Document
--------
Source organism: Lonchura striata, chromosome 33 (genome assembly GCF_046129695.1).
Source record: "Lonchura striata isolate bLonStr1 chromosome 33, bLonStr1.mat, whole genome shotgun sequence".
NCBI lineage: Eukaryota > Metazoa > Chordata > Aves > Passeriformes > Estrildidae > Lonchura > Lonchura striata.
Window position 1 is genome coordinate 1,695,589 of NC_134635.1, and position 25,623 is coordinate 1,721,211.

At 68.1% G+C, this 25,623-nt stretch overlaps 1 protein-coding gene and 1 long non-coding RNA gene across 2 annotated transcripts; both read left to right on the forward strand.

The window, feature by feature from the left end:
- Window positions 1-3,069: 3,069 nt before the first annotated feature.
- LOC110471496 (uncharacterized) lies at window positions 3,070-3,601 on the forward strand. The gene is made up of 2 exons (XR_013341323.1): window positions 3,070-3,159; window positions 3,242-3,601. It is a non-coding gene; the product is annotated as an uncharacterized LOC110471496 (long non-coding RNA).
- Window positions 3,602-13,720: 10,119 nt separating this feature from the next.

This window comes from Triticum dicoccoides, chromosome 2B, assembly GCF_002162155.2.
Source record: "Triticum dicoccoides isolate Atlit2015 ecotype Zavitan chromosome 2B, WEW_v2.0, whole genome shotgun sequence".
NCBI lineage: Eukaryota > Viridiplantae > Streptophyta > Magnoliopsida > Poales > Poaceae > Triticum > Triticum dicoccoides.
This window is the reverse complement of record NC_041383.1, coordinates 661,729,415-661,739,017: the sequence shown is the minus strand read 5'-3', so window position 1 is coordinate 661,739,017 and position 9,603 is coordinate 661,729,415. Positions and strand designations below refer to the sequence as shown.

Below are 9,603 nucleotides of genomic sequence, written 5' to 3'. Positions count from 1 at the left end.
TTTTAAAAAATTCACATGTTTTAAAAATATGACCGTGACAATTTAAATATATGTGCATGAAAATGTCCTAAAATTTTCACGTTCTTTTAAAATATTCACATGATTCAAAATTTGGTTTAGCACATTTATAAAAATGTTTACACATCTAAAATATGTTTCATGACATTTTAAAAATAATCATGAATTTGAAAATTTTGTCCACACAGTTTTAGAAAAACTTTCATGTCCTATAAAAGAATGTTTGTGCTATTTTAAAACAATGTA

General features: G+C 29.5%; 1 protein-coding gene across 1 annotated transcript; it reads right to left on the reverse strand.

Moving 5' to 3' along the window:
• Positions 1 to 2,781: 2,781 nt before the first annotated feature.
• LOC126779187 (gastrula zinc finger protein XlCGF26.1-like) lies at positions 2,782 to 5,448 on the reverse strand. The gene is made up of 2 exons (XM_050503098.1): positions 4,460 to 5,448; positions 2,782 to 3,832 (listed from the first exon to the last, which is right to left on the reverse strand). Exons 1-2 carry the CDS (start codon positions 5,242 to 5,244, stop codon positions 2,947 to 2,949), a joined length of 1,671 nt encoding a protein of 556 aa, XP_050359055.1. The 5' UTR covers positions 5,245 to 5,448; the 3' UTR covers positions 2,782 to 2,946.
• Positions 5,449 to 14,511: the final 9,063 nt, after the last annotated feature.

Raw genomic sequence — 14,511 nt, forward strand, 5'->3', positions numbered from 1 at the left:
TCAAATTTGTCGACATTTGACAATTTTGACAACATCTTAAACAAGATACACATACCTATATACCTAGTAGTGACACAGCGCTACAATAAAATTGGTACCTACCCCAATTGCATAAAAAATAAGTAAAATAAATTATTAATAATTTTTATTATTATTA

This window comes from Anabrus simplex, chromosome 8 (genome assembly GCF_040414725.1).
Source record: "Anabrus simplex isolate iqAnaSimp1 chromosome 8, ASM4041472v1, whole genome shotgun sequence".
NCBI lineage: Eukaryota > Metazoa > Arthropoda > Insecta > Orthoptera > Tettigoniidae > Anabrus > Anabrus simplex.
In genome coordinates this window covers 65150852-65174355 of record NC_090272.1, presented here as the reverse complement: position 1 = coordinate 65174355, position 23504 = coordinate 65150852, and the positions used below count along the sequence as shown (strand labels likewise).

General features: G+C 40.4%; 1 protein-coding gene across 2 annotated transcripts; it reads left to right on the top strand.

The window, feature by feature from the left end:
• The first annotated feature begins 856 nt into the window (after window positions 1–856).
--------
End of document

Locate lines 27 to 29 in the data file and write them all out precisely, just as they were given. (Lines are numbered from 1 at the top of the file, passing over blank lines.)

General features: G+C 40.4%; 1 protein-coding gene across 2 annotated transcripts; it reads left to right on the top strand.

The window, feature by feature from the left end:
• The first annotated feature begins 856 nt into the window (after window positions 1–856).